The costs associated with youth sports have risen in recent years, creating a very real burden for families with multiple kids playing sports — especially if they play sports year-round. Unlike generations of the past, league fees alone can put a cramp on family finances, but that’s just the beginning. A recent study published on ESPN examined the costs of youth sports today and found that the lowest annual cost to be track and field (roughly $191 a year), while the most expensive sport was ice hockey (about $2,582 a year). When you add in a few kids you can see that these costs can quickly become prohibitive for many families today.
Where are the costs coming from these days?
Youth sports cost more today, but why? One family discussed their costs with two sons playing travel sports, offering a breakdown of where the money goes:
Gloria’s sons, Christopher and Axel, play in such competitive soccer leagues that registration fees can cost around $1,800 annually. This doesn’t include the cost of uniforms, equipment, tournament fees and every cost associated with out-of-town travel, including hotel rooms and food. These costs are even higher if the families want to go with their kids to watch them play.
Aside from league fees needed to simply turn on the lights, all the additional necessary expenses add up very quickly when you take into account examples like the one above. Of course, there are also many unforeseen costs, too, including medical costs associated with injuries, specialized training coaches, nutritionists, sport psychologists, and for some parents missed revenue opportunities if they own their own business and travel to their kids games instead of working.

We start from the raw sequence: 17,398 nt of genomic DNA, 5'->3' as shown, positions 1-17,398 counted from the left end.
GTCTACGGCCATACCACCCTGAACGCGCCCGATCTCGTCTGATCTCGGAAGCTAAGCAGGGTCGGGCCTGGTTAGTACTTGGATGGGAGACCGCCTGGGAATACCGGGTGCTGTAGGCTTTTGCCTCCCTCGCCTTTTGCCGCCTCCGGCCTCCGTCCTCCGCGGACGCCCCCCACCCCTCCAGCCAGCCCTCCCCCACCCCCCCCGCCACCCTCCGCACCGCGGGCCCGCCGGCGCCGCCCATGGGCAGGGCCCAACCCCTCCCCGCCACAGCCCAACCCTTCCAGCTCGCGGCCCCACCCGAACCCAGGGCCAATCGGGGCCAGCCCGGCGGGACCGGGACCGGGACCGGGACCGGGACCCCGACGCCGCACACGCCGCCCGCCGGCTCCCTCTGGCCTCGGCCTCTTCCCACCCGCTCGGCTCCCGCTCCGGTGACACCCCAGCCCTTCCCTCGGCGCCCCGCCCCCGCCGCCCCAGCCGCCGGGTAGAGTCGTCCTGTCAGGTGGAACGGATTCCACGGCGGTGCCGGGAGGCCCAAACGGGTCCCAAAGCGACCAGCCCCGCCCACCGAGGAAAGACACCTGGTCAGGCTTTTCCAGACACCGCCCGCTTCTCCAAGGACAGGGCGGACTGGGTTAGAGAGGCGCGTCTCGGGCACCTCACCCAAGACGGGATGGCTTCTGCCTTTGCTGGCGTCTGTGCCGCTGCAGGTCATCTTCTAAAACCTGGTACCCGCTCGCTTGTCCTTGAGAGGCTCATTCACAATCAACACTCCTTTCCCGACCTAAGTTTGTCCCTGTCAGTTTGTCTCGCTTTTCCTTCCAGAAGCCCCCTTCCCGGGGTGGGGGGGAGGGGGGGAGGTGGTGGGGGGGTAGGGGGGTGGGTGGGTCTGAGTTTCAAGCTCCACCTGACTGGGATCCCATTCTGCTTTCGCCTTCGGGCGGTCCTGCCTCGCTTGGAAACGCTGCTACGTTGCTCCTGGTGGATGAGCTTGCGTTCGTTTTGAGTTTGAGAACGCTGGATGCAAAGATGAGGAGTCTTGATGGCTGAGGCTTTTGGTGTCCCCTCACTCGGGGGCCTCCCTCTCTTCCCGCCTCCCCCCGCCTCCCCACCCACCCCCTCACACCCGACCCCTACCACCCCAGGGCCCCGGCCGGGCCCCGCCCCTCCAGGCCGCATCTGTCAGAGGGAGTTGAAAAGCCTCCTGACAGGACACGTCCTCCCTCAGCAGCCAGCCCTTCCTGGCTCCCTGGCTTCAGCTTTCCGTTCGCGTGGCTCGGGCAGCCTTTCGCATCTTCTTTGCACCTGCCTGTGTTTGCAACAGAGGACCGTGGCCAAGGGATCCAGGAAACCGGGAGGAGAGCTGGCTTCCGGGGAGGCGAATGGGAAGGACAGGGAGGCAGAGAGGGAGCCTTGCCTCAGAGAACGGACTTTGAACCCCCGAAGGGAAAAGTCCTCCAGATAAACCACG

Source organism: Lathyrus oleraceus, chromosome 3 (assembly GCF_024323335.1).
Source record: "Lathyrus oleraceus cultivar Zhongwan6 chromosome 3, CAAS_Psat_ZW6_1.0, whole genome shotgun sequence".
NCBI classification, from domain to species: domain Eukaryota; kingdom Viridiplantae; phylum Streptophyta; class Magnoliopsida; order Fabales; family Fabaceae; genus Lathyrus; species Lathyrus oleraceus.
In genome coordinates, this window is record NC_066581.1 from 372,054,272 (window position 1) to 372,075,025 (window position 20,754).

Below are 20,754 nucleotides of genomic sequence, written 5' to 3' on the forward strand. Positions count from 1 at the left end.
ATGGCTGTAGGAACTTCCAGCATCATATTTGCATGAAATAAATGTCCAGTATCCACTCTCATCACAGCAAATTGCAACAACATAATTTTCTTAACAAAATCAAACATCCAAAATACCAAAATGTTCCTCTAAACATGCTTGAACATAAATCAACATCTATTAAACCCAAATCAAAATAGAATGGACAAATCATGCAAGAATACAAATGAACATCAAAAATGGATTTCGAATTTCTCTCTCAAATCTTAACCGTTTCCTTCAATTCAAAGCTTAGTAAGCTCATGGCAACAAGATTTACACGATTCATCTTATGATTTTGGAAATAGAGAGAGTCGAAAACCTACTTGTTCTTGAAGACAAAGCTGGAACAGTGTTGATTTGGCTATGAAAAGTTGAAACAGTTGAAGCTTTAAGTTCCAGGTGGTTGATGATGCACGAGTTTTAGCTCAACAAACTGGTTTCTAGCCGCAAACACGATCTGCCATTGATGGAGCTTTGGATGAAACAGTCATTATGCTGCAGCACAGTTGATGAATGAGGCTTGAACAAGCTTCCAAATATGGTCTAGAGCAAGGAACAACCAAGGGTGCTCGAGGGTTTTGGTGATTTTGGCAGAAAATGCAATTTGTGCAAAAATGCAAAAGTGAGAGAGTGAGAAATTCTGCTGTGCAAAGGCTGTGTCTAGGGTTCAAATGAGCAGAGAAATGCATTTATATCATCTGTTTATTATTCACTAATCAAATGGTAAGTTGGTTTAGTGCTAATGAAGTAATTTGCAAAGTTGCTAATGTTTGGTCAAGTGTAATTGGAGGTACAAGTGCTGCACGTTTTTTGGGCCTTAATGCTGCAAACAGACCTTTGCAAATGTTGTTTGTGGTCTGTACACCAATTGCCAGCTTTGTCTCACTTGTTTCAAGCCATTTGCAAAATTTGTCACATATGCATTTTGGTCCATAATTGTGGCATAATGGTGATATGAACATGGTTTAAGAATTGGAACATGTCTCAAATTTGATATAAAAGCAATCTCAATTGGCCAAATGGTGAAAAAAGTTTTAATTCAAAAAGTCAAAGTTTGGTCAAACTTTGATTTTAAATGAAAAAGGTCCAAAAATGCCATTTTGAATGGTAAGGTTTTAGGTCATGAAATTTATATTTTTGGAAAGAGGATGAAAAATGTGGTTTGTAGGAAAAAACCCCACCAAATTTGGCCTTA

Youth sports aren’t the only expense families feel, as many schools across the country help defray athletic costs by passing some along to families. These additional fees can range from just a few dollars, to potentially hundreds of dollars for families with multiple kids competing at the same school. With more schools today spending on new turf on their fields and state-of-the-art weight rooms, costs add up quickly, leaving many families in extremely tough positions trying to figure out how to finance their kids athletic experiences.
Other factors impacting youth sport participation
In addition to rising costs, many kids are exiting sports at younger ages because of how professionalized youth sports have become. What this means is more sport intensity and seriousness, sometimes stealing the fun kids normally have playing sports. In fact, when kids stop having fun playing sports and begin seeing sports as a job, they often experience sport burnout — and quit sports prematurely as a result. Today’s travel sports have both provided better training/competition, as well as new challenges with respect to time commitment, travel, and money.
The costs associated with youth sports continue to climb, presenting ongoing challenges to countless numbers of families across America. In the future we will need to continue to learn ways to both defray costs associated with youth sports and provide fun experiences instead of mini professional sports. Keeping the costs of youth sports in check helps kids grow in many different ways, including physically and emotionally, making it a very worthwhile endeavor for adults to explore creative ways to control rising costs.